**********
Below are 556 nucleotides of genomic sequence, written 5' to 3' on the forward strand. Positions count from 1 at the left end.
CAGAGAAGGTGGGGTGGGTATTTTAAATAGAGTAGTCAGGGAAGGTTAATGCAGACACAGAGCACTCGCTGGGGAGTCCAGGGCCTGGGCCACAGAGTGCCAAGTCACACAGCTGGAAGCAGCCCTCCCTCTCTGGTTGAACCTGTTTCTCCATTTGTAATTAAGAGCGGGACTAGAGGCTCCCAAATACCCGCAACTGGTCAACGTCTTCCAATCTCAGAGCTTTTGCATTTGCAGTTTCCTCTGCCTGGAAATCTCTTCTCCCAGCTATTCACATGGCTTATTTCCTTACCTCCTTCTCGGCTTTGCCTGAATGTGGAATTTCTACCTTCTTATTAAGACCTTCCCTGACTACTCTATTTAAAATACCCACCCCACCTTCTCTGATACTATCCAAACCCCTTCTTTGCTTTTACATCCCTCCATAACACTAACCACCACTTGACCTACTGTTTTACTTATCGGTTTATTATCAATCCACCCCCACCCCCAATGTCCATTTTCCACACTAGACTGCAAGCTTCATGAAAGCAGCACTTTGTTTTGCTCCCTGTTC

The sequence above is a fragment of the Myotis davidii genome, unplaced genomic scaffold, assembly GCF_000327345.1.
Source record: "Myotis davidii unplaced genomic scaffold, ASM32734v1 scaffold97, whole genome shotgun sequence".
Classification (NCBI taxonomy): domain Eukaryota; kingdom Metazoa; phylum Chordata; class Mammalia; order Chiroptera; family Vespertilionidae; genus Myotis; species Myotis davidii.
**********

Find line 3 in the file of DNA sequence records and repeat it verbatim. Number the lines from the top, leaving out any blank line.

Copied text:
The sequence above is a fragment of the Myotis davidii genome, unplaced genomic scaffold, assembly GCF_000327345.1.